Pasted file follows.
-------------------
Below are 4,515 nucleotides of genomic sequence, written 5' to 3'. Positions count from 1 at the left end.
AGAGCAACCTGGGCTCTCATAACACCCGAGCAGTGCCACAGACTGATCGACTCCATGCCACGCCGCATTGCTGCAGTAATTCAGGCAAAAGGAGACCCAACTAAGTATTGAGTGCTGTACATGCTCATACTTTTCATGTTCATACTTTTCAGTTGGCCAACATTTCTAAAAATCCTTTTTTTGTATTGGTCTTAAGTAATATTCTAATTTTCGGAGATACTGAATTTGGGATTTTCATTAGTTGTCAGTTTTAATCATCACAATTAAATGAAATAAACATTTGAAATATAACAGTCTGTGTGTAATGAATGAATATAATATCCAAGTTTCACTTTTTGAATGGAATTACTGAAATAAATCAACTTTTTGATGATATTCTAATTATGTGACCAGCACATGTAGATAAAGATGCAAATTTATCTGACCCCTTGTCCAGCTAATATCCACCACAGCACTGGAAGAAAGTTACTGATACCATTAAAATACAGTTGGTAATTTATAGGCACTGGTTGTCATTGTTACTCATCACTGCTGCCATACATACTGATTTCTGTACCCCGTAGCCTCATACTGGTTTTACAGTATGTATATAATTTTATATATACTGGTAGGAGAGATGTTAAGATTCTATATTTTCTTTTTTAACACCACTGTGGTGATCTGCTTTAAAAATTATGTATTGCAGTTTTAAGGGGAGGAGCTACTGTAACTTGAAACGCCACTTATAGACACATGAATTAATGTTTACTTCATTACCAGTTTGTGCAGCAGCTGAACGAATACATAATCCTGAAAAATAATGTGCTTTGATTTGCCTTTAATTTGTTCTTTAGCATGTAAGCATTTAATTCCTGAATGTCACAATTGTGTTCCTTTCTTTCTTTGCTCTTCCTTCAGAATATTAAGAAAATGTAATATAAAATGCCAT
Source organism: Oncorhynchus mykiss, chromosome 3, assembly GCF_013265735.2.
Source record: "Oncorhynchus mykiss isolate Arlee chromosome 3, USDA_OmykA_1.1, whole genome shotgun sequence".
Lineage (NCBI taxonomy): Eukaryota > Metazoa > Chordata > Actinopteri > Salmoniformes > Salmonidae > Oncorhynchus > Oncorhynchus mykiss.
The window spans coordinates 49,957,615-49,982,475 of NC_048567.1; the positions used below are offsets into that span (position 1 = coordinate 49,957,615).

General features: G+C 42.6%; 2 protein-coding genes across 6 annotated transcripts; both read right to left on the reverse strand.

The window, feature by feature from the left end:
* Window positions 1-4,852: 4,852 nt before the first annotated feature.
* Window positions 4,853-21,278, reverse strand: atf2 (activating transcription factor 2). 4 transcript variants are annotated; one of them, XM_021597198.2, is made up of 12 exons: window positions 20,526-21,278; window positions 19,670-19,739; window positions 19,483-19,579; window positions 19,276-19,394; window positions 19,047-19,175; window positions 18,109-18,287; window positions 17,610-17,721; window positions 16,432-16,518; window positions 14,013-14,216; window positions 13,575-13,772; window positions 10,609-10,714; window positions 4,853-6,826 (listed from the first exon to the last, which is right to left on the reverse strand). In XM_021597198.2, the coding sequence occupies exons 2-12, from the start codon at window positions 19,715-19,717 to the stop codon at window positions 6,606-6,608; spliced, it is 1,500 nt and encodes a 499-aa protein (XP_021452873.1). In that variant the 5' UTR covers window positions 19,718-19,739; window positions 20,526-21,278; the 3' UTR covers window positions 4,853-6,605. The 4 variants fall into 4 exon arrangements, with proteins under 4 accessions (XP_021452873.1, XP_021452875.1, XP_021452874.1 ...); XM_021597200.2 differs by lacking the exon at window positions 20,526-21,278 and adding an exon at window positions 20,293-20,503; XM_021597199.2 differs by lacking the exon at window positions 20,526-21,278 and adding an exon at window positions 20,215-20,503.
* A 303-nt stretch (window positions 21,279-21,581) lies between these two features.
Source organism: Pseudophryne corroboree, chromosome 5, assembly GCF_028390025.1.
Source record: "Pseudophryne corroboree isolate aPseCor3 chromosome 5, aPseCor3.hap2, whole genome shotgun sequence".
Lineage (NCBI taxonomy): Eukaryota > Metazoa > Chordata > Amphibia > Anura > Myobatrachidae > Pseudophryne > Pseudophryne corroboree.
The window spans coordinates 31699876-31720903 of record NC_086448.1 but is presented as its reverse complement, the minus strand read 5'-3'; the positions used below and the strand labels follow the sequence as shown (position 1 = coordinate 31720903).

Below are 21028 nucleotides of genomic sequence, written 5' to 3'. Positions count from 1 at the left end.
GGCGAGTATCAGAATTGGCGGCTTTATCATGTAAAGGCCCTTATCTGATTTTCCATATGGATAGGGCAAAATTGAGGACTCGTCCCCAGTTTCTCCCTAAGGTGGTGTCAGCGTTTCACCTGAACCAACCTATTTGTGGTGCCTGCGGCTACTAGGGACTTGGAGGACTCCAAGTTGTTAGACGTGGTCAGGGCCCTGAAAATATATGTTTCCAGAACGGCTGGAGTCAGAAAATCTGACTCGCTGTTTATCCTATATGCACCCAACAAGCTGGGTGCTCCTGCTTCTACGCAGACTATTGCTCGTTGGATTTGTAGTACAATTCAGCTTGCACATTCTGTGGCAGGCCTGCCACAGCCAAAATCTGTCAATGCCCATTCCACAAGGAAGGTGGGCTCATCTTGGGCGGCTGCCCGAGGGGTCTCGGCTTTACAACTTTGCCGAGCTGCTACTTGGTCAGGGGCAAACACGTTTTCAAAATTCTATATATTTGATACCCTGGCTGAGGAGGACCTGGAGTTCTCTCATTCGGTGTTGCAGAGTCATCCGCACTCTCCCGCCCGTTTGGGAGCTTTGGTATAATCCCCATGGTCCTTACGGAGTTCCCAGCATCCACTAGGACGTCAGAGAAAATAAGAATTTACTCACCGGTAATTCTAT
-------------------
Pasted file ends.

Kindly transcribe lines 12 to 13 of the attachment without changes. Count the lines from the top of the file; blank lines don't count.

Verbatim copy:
Source organism: Pseudophryne corroboree, chromosome 5, assembly GCF_028390025.1.
Source record: "Pseudophryne corroboree isolate aPseCor3 chromosome 5, aPseCor3.hap2, whole genome shotgun sequence".